Higher Technical and Professional Learning

Higher Technical and Professional Learning

UVAC is well connected with HEFCE, DfE, ESFA and the Institute for Apprenticeships and represents the HE sector on the skills, work-based learning and Apprenticeship agendas

For many years, UVAC has emphasised several challenges, including:

‘The broken bridge’the lack of progression from Apprenticeships and vocational qualifications at level 3 to higher level learning for those following vocational programmes

‘The level 4 and 5 challenge’ – the decline in numbers and provision and limited offer

As part of UVAC’s work with partners, we have established a Higher Education and Awarding Organisation Vocational Qualifications Committee, supported by Ofqual and UCAS and agreed a Programme of Development Work to address the challenges we identify and enable HEIs to play a key role in the developing technical qualifications agenda, access new cohorts of potential students with different types of qualification and widen access and enhance social mobility.

Aim – to advise upon and additionally oversee a programme of work to explore, develop awareness of and facilitate Awarding Organisation and HEI partnership and collaboration for the benefit of learners and employers.


  1. To develop a greater awareness and understanding in HEIs of the role and work of Awarding Organisations, Ofqual regulated qualifications reform, Level 3 vocational qualifications and the portfolio of qualifications and services offered by Awarding Organisations
  2. To develop appropriate factsheets on the new Tech Level and Applied General qualifications: HEAO-techlevel-leaflet-aug2017 & HEAO-appliedgenerals-leaflet-aug2017
  3. To support our member organisations in their work with academics and subject experts to ensure the technical qualification within new T level programmes prepares students for relevant higher education courses. NCFE/Cache have produced a guidance note for HE: NCFE-HEengagement-24sep2018
  4. To develop a greater awareness and understanding in Awarding Organisations of HEI approaches to work-based learning, accreditation of competence as well as knowledge, the HEI role in Apprenticeship, collaboration with professional bodies, work placements and the range of qualifications offered
  5. To identify, disseminate and promote (as appropriate) the benefits of collaboration between Awarding Organisations and HEIs
  6. To test and facilitate approaches to the development and operation of partnership between Awarding Organisations and HEIs and disseminate successful models. This would involve supporting Awarding Organisations (collectively and, where appropriate, individually) develop contacts and partnerships with individual HEIs focused on:
  • The development, review and support for Level 3 vocational qualifications
  • Apprenticeship delivery and assessment
  • Progression to HE/articulation between Awarding Organisation, Level 4 and 5 qualifications and HE programmes
  • Collaboration on the accreditation of competence, placements, qualifications development
  1. To support Awarding Organisations work with HEIs in requesting a UCAS tariff for specific Level 3 vocational qualifications – subject to discussions with UCAS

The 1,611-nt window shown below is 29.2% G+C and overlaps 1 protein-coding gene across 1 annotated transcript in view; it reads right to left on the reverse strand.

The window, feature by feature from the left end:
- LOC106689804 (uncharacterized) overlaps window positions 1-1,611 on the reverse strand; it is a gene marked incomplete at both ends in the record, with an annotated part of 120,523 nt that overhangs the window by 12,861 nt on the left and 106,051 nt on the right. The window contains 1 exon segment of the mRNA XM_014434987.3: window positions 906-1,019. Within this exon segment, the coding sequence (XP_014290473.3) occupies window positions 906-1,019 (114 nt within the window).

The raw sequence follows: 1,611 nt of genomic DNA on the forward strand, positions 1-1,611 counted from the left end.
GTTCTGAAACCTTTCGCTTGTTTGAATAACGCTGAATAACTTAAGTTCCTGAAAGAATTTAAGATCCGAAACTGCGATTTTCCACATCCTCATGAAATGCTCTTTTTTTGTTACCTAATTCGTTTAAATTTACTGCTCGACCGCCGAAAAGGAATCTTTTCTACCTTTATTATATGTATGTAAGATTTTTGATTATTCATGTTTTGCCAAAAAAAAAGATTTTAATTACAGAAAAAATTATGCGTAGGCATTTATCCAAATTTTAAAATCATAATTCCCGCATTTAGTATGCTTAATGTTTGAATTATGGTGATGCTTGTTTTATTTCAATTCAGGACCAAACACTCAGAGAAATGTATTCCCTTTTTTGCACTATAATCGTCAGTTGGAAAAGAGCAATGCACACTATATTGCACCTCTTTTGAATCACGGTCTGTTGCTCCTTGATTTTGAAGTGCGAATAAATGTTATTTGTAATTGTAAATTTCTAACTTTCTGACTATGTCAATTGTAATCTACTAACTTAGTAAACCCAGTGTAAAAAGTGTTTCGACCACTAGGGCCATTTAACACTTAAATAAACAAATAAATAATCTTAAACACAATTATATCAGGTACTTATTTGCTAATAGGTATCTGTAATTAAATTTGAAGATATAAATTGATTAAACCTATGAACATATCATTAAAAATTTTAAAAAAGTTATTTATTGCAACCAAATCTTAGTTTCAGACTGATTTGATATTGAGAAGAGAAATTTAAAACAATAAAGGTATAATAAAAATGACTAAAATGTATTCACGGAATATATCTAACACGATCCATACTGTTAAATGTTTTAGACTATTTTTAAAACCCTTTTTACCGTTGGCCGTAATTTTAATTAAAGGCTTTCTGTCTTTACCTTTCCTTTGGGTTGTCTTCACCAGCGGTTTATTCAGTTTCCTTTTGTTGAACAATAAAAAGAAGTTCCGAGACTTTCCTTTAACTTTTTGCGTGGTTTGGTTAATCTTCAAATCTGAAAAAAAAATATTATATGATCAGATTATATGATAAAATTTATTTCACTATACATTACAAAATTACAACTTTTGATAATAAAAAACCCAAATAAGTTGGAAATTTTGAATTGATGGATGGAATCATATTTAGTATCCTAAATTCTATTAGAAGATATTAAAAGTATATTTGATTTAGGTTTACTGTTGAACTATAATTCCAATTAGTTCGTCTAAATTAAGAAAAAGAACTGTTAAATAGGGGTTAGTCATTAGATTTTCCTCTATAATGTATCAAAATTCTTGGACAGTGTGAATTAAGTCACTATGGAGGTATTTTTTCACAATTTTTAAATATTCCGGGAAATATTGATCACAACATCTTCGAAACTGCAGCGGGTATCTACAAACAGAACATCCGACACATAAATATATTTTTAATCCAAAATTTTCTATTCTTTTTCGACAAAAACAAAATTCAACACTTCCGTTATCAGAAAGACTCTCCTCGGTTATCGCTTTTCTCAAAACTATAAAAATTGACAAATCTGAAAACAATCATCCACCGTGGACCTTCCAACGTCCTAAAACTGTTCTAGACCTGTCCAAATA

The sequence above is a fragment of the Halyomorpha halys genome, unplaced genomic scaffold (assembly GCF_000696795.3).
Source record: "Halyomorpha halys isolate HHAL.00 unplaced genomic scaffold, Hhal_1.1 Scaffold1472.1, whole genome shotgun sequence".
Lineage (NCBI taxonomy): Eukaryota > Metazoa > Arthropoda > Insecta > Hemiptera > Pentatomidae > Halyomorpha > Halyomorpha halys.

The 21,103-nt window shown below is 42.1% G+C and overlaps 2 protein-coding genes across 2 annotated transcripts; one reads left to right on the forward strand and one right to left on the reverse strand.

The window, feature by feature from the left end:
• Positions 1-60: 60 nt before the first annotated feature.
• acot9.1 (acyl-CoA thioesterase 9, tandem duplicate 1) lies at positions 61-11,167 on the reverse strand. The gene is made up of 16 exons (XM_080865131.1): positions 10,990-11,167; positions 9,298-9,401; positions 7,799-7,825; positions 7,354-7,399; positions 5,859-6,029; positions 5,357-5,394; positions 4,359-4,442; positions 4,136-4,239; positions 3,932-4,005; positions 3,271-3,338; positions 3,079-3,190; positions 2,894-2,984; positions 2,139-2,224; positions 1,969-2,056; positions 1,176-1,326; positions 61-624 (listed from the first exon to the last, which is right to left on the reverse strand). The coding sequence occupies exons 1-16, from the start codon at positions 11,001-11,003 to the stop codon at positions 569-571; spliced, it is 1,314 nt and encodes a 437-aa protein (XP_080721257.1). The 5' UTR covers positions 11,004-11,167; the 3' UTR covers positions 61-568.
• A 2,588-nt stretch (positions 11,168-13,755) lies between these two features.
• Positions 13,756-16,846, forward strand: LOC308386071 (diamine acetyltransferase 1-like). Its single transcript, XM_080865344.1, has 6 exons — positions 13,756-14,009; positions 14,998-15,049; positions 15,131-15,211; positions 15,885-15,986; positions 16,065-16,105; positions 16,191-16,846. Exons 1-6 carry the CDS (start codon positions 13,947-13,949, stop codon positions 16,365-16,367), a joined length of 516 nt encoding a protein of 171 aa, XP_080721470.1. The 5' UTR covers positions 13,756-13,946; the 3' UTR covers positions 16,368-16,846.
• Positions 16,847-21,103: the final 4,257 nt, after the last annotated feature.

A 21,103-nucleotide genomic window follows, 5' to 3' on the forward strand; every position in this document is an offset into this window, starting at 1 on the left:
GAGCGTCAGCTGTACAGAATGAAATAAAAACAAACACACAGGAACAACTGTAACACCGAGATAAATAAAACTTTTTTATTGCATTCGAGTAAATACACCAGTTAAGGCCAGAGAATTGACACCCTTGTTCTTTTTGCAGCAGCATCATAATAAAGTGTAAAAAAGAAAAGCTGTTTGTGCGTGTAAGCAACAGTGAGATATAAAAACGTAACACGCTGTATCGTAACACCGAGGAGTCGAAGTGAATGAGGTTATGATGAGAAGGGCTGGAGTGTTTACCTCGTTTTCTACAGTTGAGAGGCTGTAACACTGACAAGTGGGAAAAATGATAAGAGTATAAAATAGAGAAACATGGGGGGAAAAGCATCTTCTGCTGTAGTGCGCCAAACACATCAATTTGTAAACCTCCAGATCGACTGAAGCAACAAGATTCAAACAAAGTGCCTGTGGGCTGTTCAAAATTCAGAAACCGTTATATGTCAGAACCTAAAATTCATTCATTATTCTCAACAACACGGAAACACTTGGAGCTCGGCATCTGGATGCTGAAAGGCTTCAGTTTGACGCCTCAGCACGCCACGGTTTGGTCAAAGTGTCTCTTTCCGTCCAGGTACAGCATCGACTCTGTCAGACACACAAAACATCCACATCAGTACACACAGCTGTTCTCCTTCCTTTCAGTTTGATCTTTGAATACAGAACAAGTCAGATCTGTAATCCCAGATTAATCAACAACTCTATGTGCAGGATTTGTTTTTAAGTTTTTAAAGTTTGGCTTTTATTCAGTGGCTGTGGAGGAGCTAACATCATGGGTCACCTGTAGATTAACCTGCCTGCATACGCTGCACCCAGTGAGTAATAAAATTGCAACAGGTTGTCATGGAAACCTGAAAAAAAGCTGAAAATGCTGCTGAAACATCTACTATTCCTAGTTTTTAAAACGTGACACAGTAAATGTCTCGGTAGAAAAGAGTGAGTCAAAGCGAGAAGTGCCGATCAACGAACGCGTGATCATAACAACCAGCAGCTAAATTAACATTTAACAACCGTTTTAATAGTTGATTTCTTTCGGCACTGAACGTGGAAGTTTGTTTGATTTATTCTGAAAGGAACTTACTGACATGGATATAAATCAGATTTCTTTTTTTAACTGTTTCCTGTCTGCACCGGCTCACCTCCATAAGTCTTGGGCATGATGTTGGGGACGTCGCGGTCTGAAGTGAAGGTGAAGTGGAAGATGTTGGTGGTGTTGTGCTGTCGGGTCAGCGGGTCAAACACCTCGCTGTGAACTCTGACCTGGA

2. To support and advise HEIs on how HE programmes can be designed and delivered to cater to the needs of learners who have followed Level 3 vocational programmes
  3. To support and advise HEIs on how to recruit learners who have followed Level 3 vocational programmes
  4. To facilitate the provision of advice to DfE, ESFA, HEFCE, Ofqual, QAA and UCAS through UVAC and the Federation of Awarding Bodies on issues relating to the Awarding Organisation/HE interface which facilitated a better offering to learners and employers

The rationale for HE:

  • Recruitment of Students The number of 18 – 20 year olds reached a peak in 2011. The decline in 18 – 20 year olds will continue to decline until 2021 (rising thereafter) by when the population of this age group will be 14% lower than in 2011. To maintain the level of current 18-20 recruitment to HE in the short to medium term, HEIs will have to attract and recruit a higher proportion of the cohort.  A focus on Level 3 vocational qualifications could represent a way for HEIs to recruit new students.  A substantial number of young people are attracted by and follow vocational qualifications at Level 3.  BTECs are the most well-known qualification, but approximately 200,000 learners also follow other Level 3 vocational qualifications.
  • Widening Access and Social Mobility – For HEIs a focus on vocational qualifications at level 3 could represent a useful approach to widening access and social mobility, beyond the traditional A Level cohort.
  • Employer Engagement – Collective approaches to working with employers could be beneficial to both HEIs and Awarding Organisations.
  • Higher and Degree Apprenticeship, Technical and Associate Professional Provision – Awarding Organisations could well represent key partners for HEIs in responding to the developing Higher and Degree Apprenticeship agenda.  They could also be key partners in supporting the development of technical and associate professional level provision at level 4 and 5.

We invite you to join our bi-annual meetings in London. To learn more about the Higher Education and Awarding Organisation Vocational Qualifications Committee and membership please contact UVAC’s Chief Executive, Adrian Anderson at [email protected] or Director of Policy and Operations, Mandy Crawford-Lee at [email protected].

Link here for UVAC’s response to Government’s consultation on T-levels, February 2018: https://www.gov.uk/government/consultations/implementation-of-t-level-programmes